It's the very first day of our Work With What You Have Project and we are SO excited to start this journey with you. Here's to less waste in our lives and more room for personal and community growth. By prioritizing the intentional cultivation of meaningful experiences over mindless consumption, we can move toward a more reciprocal relationship with our environment. And man, do we really need some of that.

Zero waste advocates Lauren of Trash is for Tossers and Ree of Fort Negrita often talk about framing decisions in our lives as swaps instead of sacrifices. In this instance, this language is important to use because it is easy to contextualize major transitions in terms of what we are losing. I'd love for us to work together to celebrate the many things we gain when we waste less and do more.

So your short and sweet challenge for today is to start doing a waste audit of your life. Examine ways in which you are wasteful and identify swaps that you can make to reuse, reduce, and recycle. As you develop your list, be sure to pencil in how these swaps can help you create the opportunity to engage with your environment, yourself, and those you love in a new way.

For example, as I went through my waste audit, I realized that although I carry a big reusable bag with me for carting groceries home, when I go to the supermarket I still put carrots and broccoli in separate plastic bags. Part of this is because there aren't scales at cashier stations for weighing your produce as you check out. And so, when it comes to buying fruits and veggies, I have started to do a lot more shopping at an inexpensive farmers' market that is within walking distance from my house. Because my food gets weighed right at the counter, I can just put it in my reusable bag. This swap has helped open me up to a new community and it has been really lovely to not only save on groceries, but also to feel known--and to know--the farmers who harvest my food. And buying fewer processed foods in disposable packages has encouraged me to get more creative with what I cook. This afternoon, for example, I made a roasted eggplant and apple sandwich on homemade bread for lunch. With a little honey and olive oil, it was amazing--and zero waste! (For more inspiration on cooking with whole foods, check out the awesome crew of Kicking It Whole School).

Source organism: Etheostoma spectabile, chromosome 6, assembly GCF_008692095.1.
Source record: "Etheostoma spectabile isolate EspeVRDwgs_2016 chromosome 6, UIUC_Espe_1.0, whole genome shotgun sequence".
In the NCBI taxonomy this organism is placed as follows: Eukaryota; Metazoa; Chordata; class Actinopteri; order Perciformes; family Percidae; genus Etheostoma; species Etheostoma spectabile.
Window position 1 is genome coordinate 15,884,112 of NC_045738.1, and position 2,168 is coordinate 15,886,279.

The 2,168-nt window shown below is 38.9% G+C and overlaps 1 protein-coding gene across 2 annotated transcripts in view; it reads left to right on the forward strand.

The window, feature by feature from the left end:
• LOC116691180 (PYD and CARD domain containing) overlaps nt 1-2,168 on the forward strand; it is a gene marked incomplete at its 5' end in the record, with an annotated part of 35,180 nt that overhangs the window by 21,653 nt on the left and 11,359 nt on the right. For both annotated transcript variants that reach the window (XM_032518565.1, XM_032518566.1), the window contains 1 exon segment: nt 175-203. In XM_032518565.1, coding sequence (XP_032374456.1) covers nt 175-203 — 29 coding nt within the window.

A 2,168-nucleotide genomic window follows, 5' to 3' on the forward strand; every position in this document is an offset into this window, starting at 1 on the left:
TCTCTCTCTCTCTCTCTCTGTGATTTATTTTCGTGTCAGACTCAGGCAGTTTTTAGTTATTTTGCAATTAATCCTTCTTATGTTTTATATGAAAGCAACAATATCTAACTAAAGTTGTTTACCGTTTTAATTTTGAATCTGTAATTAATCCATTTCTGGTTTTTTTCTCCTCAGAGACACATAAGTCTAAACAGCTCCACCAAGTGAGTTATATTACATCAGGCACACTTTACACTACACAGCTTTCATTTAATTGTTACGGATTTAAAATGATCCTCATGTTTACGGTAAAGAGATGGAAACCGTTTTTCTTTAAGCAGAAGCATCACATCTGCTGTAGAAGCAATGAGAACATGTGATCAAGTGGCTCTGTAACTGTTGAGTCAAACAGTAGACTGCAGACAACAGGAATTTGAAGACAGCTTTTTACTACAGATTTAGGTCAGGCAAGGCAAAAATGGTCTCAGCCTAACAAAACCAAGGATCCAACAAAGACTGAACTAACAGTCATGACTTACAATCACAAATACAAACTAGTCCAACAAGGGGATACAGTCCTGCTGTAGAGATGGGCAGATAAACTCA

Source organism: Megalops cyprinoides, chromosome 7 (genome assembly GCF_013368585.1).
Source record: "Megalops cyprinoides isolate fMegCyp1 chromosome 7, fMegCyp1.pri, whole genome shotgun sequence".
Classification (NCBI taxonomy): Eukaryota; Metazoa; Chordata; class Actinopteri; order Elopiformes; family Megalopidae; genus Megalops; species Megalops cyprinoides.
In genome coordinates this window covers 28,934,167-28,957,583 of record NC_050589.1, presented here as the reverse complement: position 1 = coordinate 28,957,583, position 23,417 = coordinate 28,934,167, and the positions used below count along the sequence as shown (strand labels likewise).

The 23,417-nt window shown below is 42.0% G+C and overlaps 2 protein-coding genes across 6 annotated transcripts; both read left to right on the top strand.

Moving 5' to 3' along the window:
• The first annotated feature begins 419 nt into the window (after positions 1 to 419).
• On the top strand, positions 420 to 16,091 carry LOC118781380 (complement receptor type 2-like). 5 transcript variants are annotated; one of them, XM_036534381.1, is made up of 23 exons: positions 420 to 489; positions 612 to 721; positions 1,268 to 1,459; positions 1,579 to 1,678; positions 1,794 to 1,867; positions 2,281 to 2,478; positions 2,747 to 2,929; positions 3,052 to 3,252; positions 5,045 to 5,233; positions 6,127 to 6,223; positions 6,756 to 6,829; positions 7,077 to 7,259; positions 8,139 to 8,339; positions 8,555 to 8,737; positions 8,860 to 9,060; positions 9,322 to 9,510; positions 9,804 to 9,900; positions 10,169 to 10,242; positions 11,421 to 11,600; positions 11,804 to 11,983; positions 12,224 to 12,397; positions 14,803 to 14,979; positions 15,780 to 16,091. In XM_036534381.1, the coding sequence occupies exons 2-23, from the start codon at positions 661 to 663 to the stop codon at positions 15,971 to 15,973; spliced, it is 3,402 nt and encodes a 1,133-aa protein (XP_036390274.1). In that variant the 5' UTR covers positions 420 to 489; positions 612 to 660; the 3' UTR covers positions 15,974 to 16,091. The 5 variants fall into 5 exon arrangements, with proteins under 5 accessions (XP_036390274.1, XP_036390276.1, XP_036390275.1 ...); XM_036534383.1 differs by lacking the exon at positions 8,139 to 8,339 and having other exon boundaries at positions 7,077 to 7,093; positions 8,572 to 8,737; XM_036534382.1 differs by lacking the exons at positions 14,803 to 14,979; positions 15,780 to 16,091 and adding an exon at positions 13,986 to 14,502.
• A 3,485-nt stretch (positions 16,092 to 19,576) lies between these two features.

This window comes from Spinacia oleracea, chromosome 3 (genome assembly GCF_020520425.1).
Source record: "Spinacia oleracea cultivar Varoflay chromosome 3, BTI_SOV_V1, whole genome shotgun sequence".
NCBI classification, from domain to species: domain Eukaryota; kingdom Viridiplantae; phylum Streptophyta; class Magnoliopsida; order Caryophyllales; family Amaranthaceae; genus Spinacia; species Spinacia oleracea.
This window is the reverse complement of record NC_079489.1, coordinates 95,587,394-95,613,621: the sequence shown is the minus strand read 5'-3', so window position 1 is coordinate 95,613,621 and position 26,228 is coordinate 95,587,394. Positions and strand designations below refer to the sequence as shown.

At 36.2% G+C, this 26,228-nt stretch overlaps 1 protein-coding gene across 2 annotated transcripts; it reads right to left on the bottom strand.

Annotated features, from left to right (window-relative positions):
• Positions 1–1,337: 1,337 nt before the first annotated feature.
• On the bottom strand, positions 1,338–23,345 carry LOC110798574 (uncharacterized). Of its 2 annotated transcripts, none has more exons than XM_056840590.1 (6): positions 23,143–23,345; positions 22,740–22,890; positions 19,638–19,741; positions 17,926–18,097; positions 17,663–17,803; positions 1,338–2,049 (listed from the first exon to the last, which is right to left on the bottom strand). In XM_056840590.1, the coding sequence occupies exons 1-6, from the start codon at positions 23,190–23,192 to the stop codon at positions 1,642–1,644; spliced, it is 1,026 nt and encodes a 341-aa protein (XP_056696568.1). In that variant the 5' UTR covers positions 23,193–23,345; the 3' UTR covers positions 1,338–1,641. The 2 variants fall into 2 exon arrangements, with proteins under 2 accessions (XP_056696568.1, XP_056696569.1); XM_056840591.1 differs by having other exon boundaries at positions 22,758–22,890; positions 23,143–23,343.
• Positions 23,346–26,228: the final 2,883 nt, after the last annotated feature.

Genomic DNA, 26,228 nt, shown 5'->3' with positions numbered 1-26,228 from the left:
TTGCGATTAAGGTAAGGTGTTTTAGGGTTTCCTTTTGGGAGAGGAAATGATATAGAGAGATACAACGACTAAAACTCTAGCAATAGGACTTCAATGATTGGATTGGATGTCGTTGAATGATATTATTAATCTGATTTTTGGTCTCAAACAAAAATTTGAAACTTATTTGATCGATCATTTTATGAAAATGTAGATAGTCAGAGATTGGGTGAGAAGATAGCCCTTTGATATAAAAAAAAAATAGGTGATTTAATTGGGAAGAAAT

This is a small example but it's okay to start your waste audit by focusing on the little things. As you prove to yourself what you can do, I trust you'll feel empowered to start taking on bigger changes with greater social, political, and ecological resonance--far sooner than you might think is possible.

Today is just the beginning. We'll talk more tomorrow. For now, take some time to sit down with yourself and do a waste audit. It's as much a creative exercise as it is an environmental one and we are looking forward to learning about what you discover!


Kate Weiner1 Comment